The work that I do on this blog is generally designed to support my work in the classroom, which involves teaching academic writing and speaking to graduate students. When graduate students attend these sorts of workshops or courses, this undertaking is often characterized as professional development. In order to understand that characterization, it’s essential to think about what is meant by the term ‘professional development’. Most of us first became familiar with the term as something designed for already-working people. That is, professional development was necessary precisely because the original training or education was complete. After a number of years in a job, we benefit from professional development because it can offer us innovative ways of approaching what we do, thus making us more confident, competent, or engaged. When we start thinking of professional development for graduate students—that is, for people who are currently in school learning how to do something—we have to confront an obvious question: Why do we need ‘professional development’ for people who are still in school? Isn’t that what the school is for? If we are to offer professional development for graduate students, we clearly have to be reflective about the process.

Whether or not professional development initiatives act as an implicit rebuke of existing graduate education, the growth of such initiatives highlights what generally isn’t happening within graduate programs. Traditionally, graduate programs have been good at training students to do a certain sort of academic work, but less good at supporting a wider range of ancillary skills. Before looking at these ancillary professional skills in more detail, I’d like to make a distinction between professional development and professionalization. My anecdotal sense from my own university is that professional development tends to be offered centrally while professionalization initiatives are coming out of departments themselves. While the two things are similar, they are also significantly different. Professionalization is something that happens to the field of study whereas professional development is something undertaken by the individual. That is, professionalization reflects an awareness that graduate departments themselves have an obligation to offer initiatives—that are often part of a degree program and possibly even compulsory—to support students’ eventual ability to thrive professionally. In contrast, professional development has an individual dynamic: the student can decide to develop their professional skills on their own time and away from the department. While I think the structural integration of professionalization is valuable for a range of reasons, I’m going to focus in this post on the training offered centrally under the auspices of professional development. In what follows, I am going to divide these skills in three categories: integral; professional academic; and professional non-academic.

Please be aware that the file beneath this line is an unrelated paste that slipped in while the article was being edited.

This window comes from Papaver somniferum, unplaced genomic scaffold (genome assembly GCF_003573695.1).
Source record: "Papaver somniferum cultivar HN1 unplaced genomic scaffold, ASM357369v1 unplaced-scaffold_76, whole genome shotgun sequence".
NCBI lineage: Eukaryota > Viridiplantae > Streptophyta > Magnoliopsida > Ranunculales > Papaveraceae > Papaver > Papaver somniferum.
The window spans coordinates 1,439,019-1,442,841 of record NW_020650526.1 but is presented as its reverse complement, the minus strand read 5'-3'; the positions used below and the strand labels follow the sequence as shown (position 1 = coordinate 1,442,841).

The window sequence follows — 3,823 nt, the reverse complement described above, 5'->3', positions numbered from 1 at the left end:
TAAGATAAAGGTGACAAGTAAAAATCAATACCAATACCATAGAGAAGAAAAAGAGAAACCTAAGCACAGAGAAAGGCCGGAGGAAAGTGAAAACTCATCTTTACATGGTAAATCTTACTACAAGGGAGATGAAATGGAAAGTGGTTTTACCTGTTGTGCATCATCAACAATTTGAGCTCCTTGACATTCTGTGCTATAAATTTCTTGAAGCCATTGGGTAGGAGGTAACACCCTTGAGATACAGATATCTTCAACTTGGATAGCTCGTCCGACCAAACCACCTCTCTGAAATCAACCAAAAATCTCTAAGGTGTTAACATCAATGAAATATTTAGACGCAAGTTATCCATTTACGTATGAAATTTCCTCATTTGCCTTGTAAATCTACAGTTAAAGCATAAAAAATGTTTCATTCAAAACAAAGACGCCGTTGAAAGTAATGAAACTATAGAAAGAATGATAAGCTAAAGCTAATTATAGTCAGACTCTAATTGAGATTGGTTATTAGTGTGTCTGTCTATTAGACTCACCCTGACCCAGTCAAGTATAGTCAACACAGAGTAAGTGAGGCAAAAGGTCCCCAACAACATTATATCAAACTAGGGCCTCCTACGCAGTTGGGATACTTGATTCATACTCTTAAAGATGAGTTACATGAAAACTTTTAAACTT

Integral skills are those that allow us to communicate our research effectively. The ability to explain research to a wide range of audiences in a wide range of formats must be seen as integral to the educational goals of a graduate student: research that can’t be conveyed to others in an appropriate fashion is inherently lacking. These integral skills—writing effectively, understanding how to make presentations, being able to communicate research to different audiences—will indubitably help students in their professional lives, but they are different from other forms of professional development because of their inherent connection to being a successful student. You can’t thrive as a graduate student without developing these skills, which makes them different from the skills necessary for moving from being a student to being a professional.

Professional academic skills are those that prepare students first for the academic job market and then for an academic job. The key element here is, of course, teaching; as so many have observed, a PhD is often expected to prepare us for teaching despite the fact that the actual teacher training component of doctoral education can be pretty hit and miss. Supporting graduate students as nascent teachers rather than just fostering their research skills is a crucial way to prepare them for academic jobs. Similarly, talking about how to apply for funding and how to prepare for scholarly publishing can help with the transition from student to professor. However, given the current state of the job market, preparing for the job of being an academic isn’t sufficient; graduate students also need to be prepared for the travails of an increasingly fraught job search process.

Lastly, professional non-academic skills are those that bridge the gap between graduate training and the jobs that many graduate students are going to find—by choice or by necessity—outside of the traditional professorial role. We know that doctoral training is often extremely transferable, but we need to clarify those pathways and facilitate the translation that allows graduate students to frame their existing skills as valuable for a wider range of professional opportunities.